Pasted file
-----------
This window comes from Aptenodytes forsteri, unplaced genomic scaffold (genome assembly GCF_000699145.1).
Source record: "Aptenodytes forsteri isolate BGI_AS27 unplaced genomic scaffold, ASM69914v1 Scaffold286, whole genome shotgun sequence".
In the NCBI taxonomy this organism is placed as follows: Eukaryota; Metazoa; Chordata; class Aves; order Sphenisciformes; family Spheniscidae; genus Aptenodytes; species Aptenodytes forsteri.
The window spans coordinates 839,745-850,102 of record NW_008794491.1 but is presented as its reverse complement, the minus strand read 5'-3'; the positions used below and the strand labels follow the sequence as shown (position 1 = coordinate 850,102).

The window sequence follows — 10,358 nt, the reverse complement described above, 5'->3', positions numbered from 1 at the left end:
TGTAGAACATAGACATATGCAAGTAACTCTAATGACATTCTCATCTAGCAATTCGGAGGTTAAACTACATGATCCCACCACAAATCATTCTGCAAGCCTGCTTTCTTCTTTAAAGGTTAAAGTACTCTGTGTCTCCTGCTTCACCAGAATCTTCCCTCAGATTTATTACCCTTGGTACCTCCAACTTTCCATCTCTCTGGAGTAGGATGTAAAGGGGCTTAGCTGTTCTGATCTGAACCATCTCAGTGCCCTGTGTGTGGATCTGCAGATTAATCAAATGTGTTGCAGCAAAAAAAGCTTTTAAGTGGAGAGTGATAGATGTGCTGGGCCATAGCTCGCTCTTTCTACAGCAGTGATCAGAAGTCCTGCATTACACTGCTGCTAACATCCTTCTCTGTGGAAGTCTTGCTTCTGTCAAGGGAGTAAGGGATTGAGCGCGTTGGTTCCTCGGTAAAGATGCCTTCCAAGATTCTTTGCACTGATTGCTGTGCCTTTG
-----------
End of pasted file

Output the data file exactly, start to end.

This window comes from Aptenodytes forsteri, unplaced genomic scaffold (genome assembly GCF_000699145.1).
Source record: "Aptenodytes forsteri isolate BGI_AS27 unplaced genomic scaffold, ASM69914v1 Scaffold286, whole genome shotgun sequence".
In the NCBI taxonomy this organism is placed as follows: Eukaryota; Metazoa; Chordata; class Aves; order Sphenisciformes; family Spheniscidae; genus Aptenodytes; species Aptenodytes forsteri.
The window spans coordinates 839,745-850,102 of record NW_008794491.1 but is presented as its reverse complement, the minus strand read 5'-3'; the positions used below and the strand labels follow the sequence as shown (position 1 = coordinate 850,102).

The window sequence follows — 10,358 nt, the reverse complement described above, 5'->3', positions numbered from 1 at the left end:
TGTAGAACATAGACATATGCAAGTAACTCTAATGACATTCTCATCTAGCAATTCGGAGGTTAAACTACATGATCCCACCACAAATCATTCTGCAAGCCTGCTTTCTTCTTTAAAGGTTAAAGTACTCTGTGTCTCCTGCTTCACCAGAATCTTCCCTCAGATTTATTACCCTTGGTACCTCCAACTTTCCATCTCTCTGGAGTAGGATGTAAAGGGGCTTAGCTGTTCTGATCTGAACCATCTCAGTGCCCTGTGTGTGGATCTGCAGATTAATCAAATGTGTTGCAGCAAAAAAAGCTTTTAAGTGGAGAGTGATAGATGTGCTGGGCCATAGCTCGCTCTTTCTACAGCAGTGATCAGAAGTCCTGCATTACACTGCTGCTAACATCCTTCTCTGTGGAAGTCTTGCTTCTGTCAAGGGAGTAAGGGATTGAGCGCGTTGGTTCCTCGGTAAAGATGCCTTCCAAGATTCTTTGCACTGATTGCTGTGCCTTTG